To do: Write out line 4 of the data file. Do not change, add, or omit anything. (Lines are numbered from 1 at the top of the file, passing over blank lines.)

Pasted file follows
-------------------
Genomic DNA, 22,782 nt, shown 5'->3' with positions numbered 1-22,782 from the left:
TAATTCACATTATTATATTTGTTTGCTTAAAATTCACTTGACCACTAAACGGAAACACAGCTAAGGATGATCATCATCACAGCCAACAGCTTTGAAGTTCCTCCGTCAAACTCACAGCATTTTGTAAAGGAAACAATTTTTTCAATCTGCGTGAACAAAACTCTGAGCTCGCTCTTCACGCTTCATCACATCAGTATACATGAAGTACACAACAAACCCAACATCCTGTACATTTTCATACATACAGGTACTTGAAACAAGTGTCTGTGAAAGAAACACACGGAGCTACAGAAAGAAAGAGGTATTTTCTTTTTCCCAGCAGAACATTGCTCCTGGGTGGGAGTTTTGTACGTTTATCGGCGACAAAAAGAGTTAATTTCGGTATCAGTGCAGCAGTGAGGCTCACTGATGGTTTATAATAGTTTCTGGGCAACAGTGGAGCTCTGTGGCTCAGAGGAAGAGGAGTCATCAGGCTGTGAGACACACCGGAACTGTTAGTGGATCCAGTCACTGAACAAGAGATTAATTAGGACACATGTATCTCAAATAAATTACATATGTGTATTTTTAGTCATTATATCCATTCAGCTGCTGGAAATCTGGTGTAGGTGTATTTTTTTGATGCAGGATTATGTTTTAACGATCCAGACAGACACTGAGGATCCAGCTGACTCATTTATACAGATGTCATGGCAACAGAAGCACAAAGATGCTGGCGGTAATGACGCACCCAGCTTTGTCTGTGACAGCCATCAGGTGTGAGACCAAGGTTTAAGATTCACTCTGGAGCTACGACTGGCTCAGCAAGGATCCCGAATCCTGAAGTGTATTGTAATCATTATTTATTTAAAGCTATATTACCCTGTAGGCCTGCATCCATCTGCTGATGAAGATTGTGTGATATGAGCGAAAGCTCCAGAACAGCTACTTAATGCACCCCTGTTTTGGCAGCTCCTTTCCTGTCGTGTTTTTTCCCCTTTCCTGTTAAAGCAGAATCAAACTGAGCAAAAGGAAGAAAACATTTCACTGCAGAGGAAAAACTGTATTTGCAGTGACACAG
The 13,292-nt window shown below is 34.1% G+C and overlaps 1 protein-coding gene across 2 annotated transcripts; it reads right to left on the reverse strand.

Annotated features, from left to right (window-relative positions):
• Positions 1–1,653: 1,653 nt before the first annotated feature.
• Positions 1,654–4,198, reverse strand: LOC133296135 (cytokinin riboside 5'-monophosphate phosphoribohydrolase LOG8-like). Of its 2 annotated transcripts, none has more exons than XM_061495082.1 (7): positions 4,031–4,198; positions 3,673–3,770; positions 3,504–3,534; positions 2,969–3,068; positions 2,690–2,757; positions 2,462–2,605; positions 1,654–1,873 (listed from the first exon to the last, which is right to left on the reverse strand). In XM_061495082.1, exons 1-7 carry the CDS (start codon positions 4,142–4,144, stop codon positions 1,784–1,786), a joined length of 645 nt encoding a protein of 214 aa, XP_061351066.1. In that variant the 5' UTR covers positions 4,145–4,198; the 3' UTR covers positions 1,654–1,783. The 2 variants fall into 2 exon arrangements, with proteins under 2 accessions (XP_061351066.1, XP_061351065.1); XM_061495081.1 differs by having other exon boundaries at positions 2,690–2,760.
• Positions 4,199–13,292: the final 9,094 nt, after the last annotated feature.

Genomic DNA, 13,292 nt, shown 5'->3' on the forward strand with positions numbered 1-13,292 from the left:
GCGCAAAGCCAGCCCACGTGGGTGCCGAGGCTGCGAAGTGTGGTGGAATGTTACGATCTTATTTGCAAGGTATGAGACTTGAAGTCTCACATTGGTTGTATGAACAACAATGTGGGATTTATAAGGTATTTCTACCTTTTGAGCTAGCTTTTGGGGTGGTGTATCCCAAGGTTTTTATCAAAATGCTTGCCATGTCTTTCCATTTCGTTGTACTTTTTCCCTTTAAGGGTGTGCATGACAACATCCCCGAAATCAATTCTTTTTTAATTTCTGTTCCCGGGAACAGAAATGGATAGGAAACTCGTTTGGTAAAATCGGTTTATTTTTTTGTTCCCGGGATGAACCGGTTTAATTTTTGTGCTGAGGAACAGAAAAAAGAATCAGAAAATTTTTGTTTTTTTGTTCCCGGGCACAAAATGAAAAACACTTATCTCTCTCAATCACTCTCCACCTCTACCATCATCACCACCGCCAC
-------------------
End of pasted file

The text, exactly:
Annotated features, from left to right (window-relative positions):